January 17, 2005

Quakes, Waves and Spiritual Awakenings

A recent installment of The Belmont Club on a "colonial corps" had a reference to Sam Huntington's speech on a "great awakening" in the US, and his thesis that the greatest ideological force in the world today is God. This, from a Harvard professor. His perspective, however, isn't as a religionist but as a sociologist and political scientist. I wrote a piece several years ago, on the first anniversary of the 9/11 attack, about a "tidal wave" of totalitarianism in the Middle East traveling, mostly unnoticed, toward landfall. It's somewhat ironic to think about that wave analogy now. The term "tidal wave" is slightly misleading, because it really has nothing to do with the lunar tides, but is "tidal" in the sense of being a sudden change in sea level as a result of a shift in the earth itself. One might call it an "earth tide," or a "quake wave." I therefore reasoned that it was a good analogy to what had happened to the Middle East where subterranean pressures had built up over centuries and had finally resulted in a paradigmatic shift in the culture. And I reasoned that the only way to deal with the consequences of that shift, analogous to the rise of the Nazis in the early 1930s, was to create a "counter-wave." In terms of the jihadist movement a liberal/democratic vanguard to counter their Qutbist vanguard.

The issue isn't WMD, it's ideology and "political paranoia" in the Middle East. That has far more potential for harm than physical weapons, though the weapons are certainly a "force multiplier." (Most people think it's the other way around.)

The thesis of Sam Huntington's Clash of Civilizations was that any counter-wave we generate will clash with the wave of belief and sentiment in the Middle East, resulting in an ongoing and massively destructive conflict. The way I see it is that the special characteristics of the counter-wave are all-important and that those could be adjusted to largely cancel the wave of Totalitarianism rather than add to it. That's the hope, anyway. It optimistically argues for smaller localized wars and a political transformation to forestall a larger, and otherwise almost inevitable, general clash. So I'm seeing a somewhat different phenomenon than Huntington. But this interview, which outlines a thesis he raises in a new book, Who Are We?, appears to demonstrate an evolution on the part of Huntington's thinking (in spite of the title of the article): the gradual realization of the possibility of a cancellation rather than a monstrous clash. Anyway, here's an excerpt:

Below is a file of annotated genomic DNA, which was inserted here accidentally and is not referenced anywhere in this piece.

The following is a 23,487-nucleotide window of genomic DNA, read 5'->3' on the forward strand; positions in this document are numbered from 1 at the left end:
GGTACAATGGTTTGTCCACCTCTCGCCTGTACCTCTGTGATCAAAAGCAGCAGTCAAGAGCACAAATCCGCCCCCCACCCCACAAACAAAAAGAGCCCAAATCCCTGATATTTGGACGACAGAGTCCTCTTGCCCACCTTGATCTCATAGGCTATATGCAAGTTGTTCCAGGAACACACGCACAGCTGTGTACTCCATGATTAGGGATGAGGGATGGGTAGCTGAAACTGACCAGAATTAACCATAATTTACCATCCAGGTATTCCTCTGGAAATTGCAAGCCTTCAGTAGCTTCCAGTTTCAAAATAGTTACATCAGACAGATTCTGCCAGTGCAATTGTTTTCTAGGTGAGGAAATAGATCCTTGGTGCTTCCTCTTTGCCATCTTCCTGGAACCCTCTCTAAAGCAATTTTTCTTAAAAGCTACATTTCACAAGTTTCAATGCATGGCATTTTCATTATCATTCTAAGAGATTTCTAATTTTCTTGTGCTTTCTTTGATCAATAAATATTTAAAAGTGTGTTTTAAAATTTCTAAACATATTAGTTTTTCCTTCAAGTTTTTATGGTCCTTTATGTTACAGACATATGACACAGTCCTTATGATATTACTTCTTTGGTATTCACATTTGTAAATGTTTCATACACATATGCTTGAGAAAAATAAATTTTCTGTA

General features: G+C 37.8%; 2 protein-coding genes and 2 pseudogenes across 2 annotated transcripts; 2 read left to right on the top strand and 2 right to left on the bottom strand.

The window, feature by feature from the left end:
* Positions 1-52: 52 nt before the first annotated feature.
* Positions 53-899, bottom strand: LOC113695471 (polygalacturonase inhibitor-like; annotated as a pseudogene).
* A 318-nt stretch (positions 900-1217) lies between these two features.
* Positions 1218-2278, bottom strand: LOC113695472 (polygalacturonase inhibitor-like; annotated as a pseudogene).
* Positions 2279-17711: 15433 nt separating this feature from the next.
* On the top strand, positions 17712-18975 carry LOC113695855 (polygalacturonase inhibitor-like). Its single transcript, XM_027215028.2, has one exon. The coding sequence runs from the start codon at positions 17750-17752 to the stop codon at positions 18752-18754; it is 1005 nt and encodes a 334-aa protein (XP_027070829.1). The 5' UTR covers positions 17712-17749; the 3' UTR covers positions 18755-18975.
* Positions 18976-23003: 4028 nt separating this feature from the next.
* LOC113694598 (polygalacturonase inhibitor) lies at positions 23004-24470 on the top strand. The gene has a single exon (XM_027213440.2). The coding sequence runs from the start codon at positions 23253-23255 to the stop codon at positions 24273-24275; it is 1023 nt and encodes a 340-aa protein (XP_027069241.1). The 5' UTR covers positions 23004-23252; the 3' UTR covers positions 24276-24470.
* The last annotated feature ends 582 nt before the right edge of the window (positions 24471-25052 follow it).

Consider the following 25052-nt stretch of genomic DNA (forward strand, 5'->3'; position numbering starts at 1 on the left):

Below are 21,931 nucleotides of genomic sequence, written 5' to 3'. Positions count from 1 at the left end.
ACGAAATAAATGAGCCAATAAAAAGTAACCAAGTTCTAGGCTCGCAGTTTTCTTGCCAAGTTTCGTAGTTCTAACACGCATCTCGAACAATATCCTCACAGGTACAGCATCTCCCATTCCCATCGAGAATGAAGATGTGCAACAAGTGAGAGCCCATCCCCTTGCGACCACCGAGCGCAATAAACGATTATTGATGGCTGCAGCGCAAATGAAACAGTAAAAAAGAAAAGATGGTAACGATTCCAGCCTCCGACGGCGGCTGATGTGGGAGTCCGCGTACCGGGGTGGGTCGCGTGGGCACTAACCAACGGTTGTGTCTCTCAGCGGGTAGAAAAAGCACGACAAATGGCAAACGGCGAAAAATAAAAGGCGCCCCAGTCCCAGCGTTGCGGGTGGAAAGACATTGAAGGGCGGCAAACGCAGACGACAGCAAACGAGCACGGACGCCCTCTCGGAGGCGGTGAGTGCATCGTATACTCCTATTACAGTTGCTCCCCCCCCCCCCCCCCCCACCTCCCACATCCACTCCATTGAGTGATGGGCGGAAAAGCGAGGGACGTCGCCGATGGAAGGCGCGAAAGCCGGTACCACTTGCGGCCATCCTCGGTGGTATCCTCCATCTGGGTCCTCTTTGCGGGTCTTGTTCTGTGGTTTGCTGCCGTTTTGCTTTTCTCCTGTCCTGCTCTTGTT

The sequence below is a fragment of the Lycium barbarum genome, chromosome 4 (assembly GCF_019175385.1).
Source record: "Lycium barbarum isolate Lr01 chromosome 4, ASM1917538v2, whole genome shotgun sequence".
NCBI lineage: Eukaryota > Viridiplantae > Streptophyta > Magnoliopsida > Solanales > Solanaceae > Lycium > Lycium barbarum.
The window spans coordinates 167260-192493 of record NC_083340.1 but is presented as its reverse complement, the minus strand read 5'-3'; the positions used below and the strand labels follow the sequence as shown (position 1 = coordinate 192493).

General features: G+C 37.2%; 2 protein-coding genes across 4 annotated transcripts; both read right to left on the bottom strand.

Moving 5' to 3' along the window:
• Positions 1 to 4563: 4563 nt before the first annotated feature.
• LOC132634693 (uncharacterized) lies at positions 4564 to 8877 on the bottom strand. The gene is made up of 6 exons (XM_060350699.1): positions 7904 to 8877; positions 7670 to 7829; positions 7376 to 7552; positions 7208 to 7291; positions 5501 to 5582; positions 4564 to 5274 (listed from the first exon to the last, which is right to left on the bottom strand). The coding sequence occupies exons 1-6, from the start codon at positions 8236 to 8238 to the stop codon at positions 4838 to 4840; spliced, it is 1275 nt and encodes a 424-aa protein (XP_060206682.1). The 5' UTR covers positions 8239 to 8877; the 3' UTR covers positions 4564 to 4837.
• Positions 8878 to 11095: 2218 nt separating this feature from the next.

In an interview with Kyodo News on postelection America and the world, Huntington, a professor at Harvard University, said the United States is now going through a period of religious "Great Awakening." ... We have gone through several religious revivals. They are called "Great Awakenings." We had one before the (American) revolution, which many historians say created the basis for the revolution, another in the early 19th century, which generated all sorts of reforms, including the abolitionist movement to abolish slavery. I think we are going through such a period of Great Awakening now. The movement is in a way meeting a great concern of the American people about the decline of morality and traditional values.

The first Great Awakening in the 1730s and 1740s coincided with the intensification of the wars between the British and the French, which were fought in part here in North America. It certainly played a major role in promoting the development of an American sense of nationality. ... The current (Great Awakening), with the collapse of the Soviet Union and the emergence of the U.S. as the only superpower, it seems to me, has reinforced the sense of confidence in ability to go out and change the world in ways in which we think it should be changed. That is very notable in the policies of the Bush administration.

The model of a spiritual "awakening," as used by Huntington to describe a response to an epochal social challenge implies that such a phenomenon has some measure of utility enabling and conditioning the society to meet that challenge. I think Huntington would agree that it's not simply a matter of building empty confidence, but of conditioning certain capabilities, skills, and resolve. Although we know the nature of past "awakenings" that fit this model we don't yet know the precise nature of this one, or what it could prepare us to accomplish. But concerning what some have called "the dirty job of changing the world:" If not us, who? If not now, when?

(Cross-posted by Demosophist to Anticipatory Retaliation and The Jawa Report)

Posted by Demosophist at January 17, 2005 11:11 AM | TrackBack

Very perceptive. I have always held the belief that one of the greatest problems we face is an apparent lack of confidence in our institutions and the underpinnings of Western Civilization by our "elites." To me, it is obvious that we face a grave crisis in the form of Islamofascism, yet many in our universities, the elite media, etc. are more concerned with the dangers of having a creche in the town square and a lack of universal health insurance coverage. There was an interesting history book written several years ago about the attitudes of the French intelligenisa on the eve of the German attack in 1940 (I don't recall the name of the book or who wrote it). The author argues that many in France were so consumed with petty internal squabbles that they ignored the Nazi menace, much to their nation's sorrow. I fear that we may be headed down that path if our elites do not experience an attitude shift and start focusing on the people who are trying to kill all of us. "If we don't hang together, we'll all hang separately."

Posted by: Ben at January 18, 2005 10:42 PM

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